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Robin Healy, Ian C. Kenny, and Andrew J. Harrison

accomplish this, the concept of reactive strength was developed. 6 Reactive strength has been described in numerous ways throughout the literature. The most commonly used definition is the capacity of an athlete to bear a stretch load and subsequently switch rapidly from an eccentric to concentric muscle

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Nabil Ilmane and Jacques LaRue

The aim of this experiment was to explore the behavioral effects of various temporal pressures on the anticipatory postural adjustments (APAs) in a complex task. Eighteen handball players performed a handball direct throw in three conditions of temporal pressure: (1) a reactive condition (RC), the throw was initiated as quickly as possible following a visual stimulus; (2) an anticipation-coincidence condition (AC), by synchronizing the impact of the ball with the passage of a visual mobile on a target; and (3) a self-initiated (SI) throw. The whole-body postural oscillation and the acceleration of the wrist were measured before and during the throwing action. Results showed that the delays between the onsets of the postural and focal activities were significantly different between RC and both the SI and the AC conditions. Movement time, time to peaks (negative and positive), are shorter in the RC, intermediate in the AC, and longer in the SI condition. Variability was significantly larger in AC in comparison with RC and SI. These results support the existence of different control modes triggered by the temporal pressure; they demonstrate that these control modes can be generalized to complex intentional movements such as the throwing skill and to an anticipation-coincidence situation.

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Ella McLoughlin, Rachel Arnold, Paul Freeman, James E. Turner, Gareth A. Roberts, David Fletcher, George M. Slavich, and Lee J. Moore

(e.g., genetics), cumulative lifetime stressor exposure (e.g., past and current stressors), and protective factors (e.g., social, psychological, and behavioral processes); (b) psychophysiological stress responses (e.g., cognitive appraisals and cardiovascular reactivity); and (c) biological aging and

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Kristof Kipp, Michael T. Kiely, Matthew D. Giordanelli, Philip J. Malloy, and Christopher F. Geiser

The Reactive Strength Index (RSI) is a measure often used to quantify dynamic lower-extremity performance during a drop jump (DJ). 1 – 3 The RSI represents a highly reliable (ie, intraclass correlation coefficient > .90) and simple index of performance that is also easy to measure and interpret. 4

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Xihe Zhu and Justin A. Haegele

Wearable devices such as accelerometers and pedometers are commonly used in research to measure physical activity ( Cain, Sallis, Conway, Van Dyck, & Calhoon, 2013 ). One concern with using wearable devices is reactivity, which refers to the phenomenon in which research participants alter their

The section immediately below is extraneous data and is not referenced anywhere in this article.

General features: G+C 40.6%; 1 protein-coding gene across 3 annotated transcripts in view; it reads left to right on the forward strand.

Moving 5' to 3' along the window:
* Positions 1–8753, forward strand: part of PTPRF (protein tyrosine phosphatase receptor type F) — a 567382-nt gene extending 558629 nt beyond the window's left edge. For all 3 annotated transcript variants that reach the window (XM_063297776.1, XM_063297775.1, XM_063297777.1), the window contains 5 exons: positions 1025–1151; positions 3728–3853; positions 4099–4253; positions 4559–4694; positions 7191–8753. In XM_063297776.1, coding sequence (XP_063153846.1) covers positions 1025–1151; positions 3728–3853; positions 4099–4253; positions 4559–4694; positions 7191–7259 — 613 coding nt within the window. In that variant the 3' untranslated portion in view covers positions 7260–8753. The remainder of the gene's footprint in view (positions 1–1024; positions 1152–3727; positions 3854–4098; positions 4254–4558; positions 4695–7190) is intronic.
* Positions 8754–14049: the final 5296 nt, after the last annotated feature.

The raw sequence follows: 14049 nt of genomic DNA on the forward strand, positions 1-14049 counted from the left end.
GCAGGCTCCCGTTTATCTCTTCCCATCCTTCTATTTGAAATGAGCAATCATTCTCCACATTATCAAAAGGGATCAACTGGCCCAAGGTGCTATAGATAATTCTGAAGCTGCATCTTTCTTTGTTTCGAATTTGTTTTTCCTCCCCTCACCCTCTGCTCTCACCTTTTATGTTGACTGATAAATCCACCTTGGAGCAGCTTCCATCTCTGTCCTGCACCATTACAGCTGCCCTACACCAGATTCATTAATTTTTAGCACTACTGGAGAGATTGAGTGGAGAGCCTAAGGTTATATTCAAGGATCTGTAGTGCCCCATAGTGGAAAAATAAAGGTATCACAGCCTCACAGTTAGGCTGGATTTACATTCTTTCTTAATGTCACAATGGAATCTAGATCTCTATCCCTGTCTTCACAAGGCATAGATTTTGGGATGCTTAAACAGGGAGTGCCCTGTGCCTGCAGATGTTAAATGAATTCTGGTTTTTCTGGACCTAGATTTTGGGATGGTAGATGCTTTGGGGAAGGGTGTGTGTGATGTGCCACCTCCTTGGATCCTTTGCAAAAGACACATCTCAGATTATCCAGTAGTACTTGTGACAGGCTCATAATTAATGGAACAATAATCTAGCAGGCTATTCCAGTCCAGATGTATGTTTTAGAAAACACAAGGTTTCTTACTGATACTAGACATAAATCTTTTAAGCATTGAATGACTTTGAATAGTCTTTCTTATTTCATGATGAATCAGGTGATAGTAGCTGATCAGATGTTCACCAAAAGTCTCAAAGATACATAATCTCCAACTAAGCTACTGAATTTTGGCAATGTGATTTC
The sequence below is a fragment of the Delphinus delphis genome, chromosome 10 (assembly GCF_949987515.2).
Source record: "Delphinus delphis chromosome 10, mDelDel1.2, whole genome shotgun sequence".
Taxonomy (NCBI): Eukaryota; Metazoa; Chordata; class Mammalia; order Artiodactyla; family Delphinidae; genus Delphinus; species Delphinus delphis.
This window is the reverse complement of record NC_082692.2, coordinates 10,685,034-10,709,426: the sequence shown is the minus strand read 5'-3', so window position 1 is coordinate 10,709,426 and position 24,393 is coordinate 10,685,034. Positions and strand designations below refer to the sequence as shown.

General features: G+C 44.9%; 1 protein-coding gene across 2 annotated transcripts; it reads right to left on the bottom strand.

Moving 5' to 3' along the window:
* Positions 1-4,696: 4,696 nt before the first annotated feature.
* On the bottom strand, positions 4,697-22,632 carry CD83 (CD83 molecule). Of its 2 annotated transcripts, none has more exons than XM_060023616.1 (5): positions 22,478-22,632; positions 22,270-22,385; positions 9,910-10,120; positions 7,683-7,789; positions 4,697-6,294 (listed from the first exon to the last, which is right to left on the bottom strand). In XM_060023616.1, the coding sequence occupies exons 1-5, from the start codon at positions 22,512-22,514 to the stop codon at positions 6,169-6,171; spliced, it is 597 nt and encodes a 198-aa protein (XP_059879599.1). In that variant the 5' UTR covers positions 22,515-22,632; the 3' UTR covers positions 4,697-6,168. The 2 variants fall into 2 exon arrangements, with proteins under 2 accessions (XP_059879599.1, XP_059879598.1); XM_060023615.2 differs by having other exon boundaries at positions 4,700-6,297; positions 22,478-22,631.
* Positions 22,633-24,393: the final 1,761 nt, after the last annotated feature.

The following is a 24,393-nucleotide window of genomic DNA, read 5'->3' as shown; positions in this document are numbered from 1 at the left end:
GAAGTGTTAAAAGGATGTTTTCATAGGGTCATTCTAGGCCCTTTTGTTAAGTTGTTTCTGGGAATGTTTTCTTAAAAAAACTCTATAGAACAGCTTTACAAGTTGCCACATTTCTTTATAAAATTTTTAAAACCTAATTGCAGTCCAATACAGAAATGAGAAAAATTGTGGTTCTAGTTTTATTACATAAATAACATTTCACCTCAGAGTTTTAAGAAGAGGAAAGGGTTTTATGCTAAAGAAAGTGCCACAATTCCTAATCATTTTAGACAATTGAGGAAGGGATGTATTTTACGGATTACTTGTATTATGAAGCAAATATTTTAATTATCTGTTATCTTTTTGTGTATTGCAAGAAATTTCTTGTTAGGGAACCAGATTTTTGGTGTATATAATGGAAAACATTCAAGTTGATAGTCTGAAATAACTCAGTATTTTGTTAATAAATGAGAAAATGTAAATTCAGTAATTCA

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Michelle R. Tanel, Tyler B. Weaver, and Andrew C. Laing

control), the size of the base of support must be increased. Following external postural perturbations (eg, a simulated trip), older adults commonly respond with 1 or more reactive steps. 12 , 13 Increased step length has been demonstrated to enhance balance control abilities 14 ; however, older adults

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Brian M. Moore, Joseph T. Adams, Sallie Willcox, and Joseph Nicholson

to rapidly and appropriately generate corrective muscle forces to recover from imbalance ( Jacobs & Horak, 2007 ; Shumway-Cook & Woollacott, 2017 ). Such reactions are referred to as compensatory or reactive postural responses, defined as the ability to recover from instability through a rapid

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Jorg Teichmann, Kim Hébert-Losier, Rachel Tan, Han Wei Lem, Shabana Khanum, Ananthi Subramaniam, Wee-Kian Yeo, Dietmar Schmidtbleicher, and Christopher M. Beaven

identified as being associated with knee valgus angles during cutting movements 19 and performance indicators in contact sport 20 in high-level athletes. Thus, we hypothesized that a reactive strength metric obtained from a unilateral DJ may provide a more relevant and informative metric to assess

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Shani Batcir and Itshak Melzer

.g., push, slip, trip; Maki & McIlroy, 1997 ). Unexpected loss of balance triggers a series of balance reactive responses that are not under volitional control, which act to quickly restore equilibrium ( Nashner 1976 , 1977 , 1980 ). When these reactive responses are not effective, they might cause a fall

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Tyler M. Saumur, Jacqueline Nestico, George Mochizuki, Stephen D. Perry, Avril Mansfield, and Sunita Mathur

Reactive balance control is necessary for maintaining or regaining stability following a balance perturbation. 1 Reactive balance control involves the activation of trunk and lower limb muscles. 2 , 3 Accordingly, muscle strength is commonly studied in the context of balance control. Muscle